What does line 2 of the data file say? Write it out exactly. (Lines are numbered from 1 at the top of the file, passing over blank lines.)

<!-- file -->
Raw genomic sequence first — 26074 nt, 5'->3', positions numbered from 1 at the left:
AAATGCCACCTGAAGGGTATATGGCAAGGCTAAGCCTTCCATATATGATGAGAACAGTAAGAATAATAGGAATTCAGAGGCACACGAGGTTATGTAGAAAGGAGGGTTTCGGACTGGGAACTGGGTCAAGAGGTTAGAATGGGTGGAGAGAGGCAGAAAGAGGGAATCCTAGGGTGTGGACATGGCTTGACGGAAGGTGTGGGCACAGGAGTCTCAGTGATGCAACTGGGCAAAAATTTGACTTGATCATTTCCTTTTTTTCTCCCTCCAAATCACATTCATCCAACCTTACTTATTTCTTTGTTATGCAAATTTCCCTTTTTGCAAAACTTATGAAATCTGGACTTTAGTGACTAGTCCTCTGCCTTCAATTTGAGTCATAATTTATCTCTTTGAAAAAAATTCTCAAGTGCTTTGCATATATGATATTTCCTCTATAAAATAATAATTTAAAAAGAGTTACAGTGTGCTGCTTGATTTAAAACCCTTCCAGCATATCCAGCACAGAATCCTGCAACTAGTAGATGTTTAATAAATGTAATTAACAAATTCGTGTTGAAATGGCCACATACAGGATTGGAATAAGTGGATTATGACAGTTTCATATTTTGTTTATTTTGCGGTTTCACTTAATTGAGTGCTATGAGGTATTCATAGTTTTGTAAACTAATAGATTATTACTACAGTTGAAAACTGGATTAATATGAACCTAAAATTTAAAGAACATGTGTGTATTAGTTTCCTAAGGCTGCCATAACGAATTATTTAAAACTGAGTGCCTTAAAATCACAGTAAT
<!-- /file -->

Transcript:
AAATGCCACCTGAAGGGTATATGGCAAGGCTAAGCCTTCCATATATGATGAGAACAGTAAGAATAATAGGAATTCAGAGGCACACGAGGTTATGTAGAAAGGAGGGTTTCGGACTGGGAACTGGGTCAAGAGGTTAGAATGGGTGGAGAGAGGCAGAAAGAGGGAATCCTAGGGTGTGGACATGGCTTGACGGAAGGTGTGGGCACAGGAGTCTCAGTGATGCAACTGGGCAAAAATTTGACTTGATCATTTCCTTTTTTTCTCCCTCCAAATCACATTCATCCAACCTTACTTATTTCTTTGTTATGCAAATTTCCCTTTTTGCAAAACTTATGAAATCTGGACTTTAGTGACTAGTCCTCTGCCTTCAATTTGAGTCATAATTTATCTCTTTGAAAAAAATTCTCAAGTGCTTTGCATATATGATATTTCCTCTATAAAATAATAATTTAAAAAGAGTTACAGTGTGCTGCTTGATTTAAAACCCTTCCAGCATATCCAGCACAGAATCCTGCAACTAGTAGATGTTTAATAAATGTAATTAACAAATTCGTGTTGAAATGGCCACATACAGGATTGGAATAAGTGGATTATGACAGTTTCATATTTTGTTTATTTTGCGGTTTCACTTAATTGAGTGCTATGAGGTATTCATAGTTTTGTAAACTAATAGATTATTACTACAGTTGAAAACTGGATTAATATGAACCTAAAATTTAAAGAACATGTGTGTATTAGTTTCCTAAGGCTGCCATAACGAATTATTTAAAACTGAGTGCCTTAAAATCACAGTAAT